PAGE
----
Spearman’s rank correlation coefficients were calculated for each of the six possible feature couplings, and are given in Table 5. The correlation coefficients range from a high of 0·87, between the TMJ and zygomatic arch, to a low of 0·67 between the zygomatic arch and mandibular musculature. Despite this range of values, correlations for all six combinations of characters are highly significant (P < 0·0001) statistically.

Table 5.

Spearman correlation coefficients (R)

Spearman correlation coefficients (R)
Spearman correlation coefficients (R)

Although all features are significantly correlated, the graphed data (Fig. 1) require further explanation. The first three graphs (Fig. 1A-C) plot skeletal features against each other and show that the data are distributed along the full length and on either side of the reference line. The relationship between the TMJ and the zygomatic arch (Fig. 1A) shows the least scatter while plots of TMJ versus ossicles or zygomatic arch versus ossicles (Fig. 1B,C) show more points to the right of the reference line. This latter pattern suggests a greater involvement of the ossicles than the other two skeletal features.

Skeletal features are plotted versus muscle scores in Fig. 1D-F. In the cases of either TMJ (Fig. 1D) or ossicles (Fig. 1E) plotted versus musculature, all data points lie to the left of the reference line. In other words, both the TMJ and the ossicles are consistently disturbed as much as, or more than, the musculature of the same specimen. Only in the case of the zygomatic arch versus musculature (Fig. 1F) are there any examples of specimens that exhibit greater muscle than skeletal involvement and these are a small minority.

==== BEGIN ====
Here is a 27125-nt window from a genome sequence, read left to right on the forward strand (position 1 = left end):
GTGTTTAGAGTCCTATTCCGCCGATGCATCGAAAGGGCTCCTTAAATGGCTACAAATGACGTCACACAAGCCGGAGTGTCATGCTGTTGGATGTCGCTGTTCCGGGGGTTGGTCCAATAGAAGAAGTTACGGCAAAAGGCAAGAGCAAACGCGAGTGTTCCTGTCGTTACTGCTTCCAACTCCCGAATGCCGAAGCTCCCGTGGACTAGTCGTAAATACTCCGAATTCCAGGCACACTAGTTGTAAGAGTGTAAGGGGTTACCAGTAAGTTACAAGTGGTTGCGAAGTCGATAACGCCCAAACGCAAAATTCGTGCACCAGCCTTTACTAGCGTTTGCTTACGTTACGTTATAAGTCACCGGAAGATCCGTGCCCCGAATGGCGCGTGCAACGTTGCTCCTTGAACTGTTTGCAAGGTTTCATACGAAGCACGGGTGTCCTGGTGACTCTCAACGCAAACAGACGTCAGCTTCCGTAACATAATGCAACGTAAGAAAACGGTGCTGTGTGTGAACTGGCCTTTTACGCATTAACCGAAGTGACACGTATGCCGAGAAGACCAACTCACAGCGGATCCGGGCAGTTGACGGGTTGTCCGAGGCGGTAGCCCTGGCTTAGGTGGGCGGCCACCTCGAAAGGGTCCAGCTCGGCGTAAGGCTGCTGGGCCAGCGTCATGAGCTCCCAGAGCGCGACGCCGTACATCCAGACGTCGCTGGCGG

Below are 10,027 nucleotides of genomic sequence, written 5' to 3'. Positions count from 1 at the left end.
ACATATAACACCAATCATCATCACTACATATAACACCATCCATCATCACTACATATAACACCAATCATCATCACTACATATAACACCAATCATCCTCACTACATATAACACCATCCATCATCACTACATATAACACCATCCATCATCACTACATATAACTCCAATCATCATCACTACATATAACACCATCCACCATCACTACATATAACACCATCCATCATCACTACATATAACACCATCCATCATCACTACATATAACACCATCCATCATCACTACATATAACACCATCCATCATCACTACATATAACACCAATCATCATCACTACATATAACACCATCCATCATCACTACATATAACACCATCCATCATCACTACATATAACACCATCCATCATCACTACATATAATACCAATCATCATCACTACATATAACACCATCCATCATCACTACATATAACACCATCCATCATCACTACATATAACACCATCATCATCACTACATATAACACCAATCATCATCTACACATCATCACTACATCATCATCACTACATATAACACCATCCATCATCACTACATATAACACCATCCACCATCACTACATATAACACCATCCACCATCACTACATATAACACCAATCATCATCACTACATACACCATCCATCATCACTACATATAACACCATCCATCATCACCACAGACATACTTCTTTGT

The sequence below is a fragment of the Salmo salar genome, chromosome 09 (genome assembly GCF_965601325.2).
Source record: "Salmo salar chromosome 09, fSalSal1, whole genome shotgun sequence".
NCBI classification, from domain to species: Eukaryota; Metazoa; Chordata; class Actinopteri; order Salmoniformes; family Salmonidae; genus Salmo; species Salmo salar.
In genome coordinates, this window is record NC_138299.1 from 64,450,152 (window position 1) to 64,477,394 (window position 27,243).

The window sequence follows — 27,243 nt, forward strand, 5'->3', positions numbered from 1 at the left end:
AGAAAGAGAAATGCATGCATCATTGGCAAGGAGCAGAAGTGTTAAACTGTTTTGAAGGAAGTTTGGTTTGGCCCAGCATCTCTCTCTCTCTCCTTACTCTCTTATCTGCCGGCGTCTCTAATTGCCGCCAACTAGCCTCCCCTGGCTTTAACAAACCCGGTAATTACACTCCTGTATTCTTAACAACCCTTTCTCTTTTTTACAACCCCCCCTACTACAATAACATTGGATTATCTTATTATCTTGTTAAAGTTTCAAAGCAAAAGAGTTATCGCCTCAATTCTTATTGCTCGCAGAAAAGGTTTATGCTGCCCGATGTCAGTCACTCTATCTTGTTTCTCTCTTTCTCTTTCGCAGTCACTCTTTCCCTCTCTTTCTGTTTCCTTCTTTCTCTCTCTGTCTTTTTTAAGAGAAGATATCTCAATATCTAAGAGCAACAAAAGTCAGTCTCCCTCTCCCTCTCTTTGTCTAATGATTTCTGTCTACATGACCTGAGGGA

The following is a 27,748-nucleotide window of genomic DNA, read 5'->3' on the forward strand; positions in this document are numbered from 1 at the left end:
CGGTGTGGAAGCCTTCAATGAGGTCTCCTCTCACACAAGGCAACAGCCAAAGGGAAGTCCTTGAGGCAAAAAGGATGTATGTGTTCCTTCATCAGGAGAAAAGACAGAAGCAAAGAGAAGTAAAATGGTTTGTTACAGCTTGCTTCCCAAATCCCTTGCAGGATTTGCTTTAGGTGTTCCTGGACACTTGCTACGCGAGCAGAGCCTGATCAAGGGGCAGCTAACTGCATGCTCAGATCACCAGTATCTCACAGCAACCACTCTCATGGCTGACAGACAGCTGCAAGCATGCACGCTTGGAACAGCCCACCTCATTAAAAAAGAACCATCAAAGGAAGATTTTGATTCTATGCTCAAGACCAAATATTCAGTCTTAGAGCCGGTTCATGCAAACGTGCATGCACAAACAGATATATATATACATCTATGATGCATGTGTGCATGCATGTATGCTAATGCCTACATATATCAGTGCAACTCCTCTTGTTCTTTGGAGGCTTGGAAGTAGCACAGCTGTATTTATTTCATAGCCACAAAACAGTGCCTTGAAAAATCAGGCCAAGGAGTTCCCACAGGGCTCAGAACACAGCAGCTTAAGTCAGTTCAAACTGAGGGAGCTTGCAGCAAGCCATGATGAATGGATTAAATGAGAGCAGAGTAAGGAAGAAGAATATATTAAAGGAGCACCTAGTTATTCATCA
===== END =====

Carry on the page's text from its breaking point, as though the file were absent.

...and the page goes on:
A general pattern of greater alterations in the phenotypes of skeletal features (TMJ, zygomatic arch and ossicles) than the musculature is apparent. Among the skeletal features, the ossicles appear to be more severely involved than either the TMJ or zygomatic arch. The median values were calculated for each feature, from their morphological scores, in order to quantify the pattern of involvement noted in the graphed data. The middle ear ossicles, the most affected character, have the highest median value, 4-0, while the least affected feature, muscle, has the lowest median score, 2·0. Both the TMJ and zygomatic arch show midrange effects and corresponding median values of 3·0. The significance of the differences among the medians was assessed using the nonparametric Mann-Whitney-U test. The results from the six possible pair comparisons are given in Table 6. Because this statistic is very conservative, any z score (or P value) less than or equal to 0·1 was considered to indicate that the two features used in the calculation had significantly different median values. The results of this test verify that the median values of all skeletal structures are indeed significantly greater than the muscle values, that the ossicles’ median is significantly different from the zygomatic arch median and that the median of the TMJ is not significantly different from that of the zygomatic arch.

Table 6.

Mann-Whitney-U test results

Mann-Whitney-U test results
Mann-Whitney-U test results

However, the median values for the middle ear ossicles and temporomandibular joints are not significantly different statistically. Therefore, the dysmorphogenetic pattern is one where all skeletal features are more involved than the muscles. Among the skeletal features, the ossicles are more involved than the zygomatic arch, but the TMJs are statistically indistinguishable from either the ossicles or zygomatic arches.